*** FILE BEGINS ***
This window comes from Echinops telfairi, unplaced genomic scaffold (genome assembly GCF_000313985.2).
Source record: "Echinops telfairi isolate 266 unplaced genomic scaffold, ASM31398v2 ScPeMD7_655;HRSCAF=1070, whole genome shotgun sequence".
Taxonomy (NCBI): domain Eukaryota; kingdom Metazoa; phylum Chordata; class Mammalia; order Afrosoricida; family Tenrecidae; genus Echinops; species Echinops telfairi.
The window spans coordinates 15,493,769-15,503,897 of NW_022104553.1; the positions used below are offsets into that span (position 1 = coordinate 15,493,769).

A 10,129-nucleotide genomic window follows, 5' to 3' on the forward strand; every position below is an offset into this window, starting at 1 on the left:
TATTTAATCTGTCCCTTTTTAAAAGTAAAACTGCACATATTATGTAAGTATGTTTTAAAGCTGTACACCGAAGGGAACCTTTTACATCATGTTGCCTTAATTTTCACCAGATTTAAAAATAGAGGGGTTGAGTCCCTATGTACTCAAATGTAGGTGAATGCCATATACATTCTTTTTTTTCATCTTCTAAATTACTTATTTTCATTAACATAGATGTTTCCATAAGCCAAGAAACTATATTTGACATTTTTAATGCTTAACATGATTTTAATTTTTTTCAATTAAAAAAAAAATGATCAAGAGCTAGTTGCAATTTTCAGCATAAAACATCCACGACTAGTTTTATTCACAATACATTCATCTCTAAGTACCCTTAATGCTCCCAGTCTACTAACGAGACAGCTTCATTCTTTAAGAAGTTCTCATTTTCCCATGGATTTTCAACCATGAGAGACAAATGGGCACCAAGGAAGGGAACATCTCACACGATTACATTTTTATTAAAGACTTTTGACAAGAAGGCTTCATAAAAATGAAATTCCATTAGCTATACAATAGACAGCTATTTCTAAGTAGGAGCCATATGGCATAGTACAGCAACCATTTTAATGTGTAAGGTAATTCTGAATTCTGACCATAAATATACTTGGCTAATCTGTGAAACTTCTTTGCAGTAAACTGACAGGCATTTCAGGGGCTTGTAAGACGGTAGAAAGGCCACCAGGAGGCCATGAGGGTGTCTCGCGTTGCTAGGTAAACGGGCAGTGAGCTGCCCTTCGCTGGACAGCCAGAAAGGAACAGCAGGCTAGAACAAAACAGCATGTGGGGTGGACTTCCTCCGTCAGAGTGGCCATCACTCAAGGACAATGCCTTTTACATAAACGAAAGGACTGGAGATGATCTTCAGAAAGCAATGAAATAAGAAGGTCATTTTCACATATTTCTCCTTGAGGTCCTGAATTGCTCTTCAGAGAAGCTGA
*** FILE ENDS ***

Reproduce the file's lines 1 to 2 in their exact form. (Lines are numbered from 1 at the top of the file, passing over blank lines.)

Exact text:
This window comes from Echinops telfairi, unplaced genomic scaffold (genome assembly GCF_000313985.2).
Source record: "Echinops telfairi isolate 266 unplaced genomic scaffold, ASM31398v2 ScPeMD7_655;HRSCAF=1070, whole genome shotgun sequence".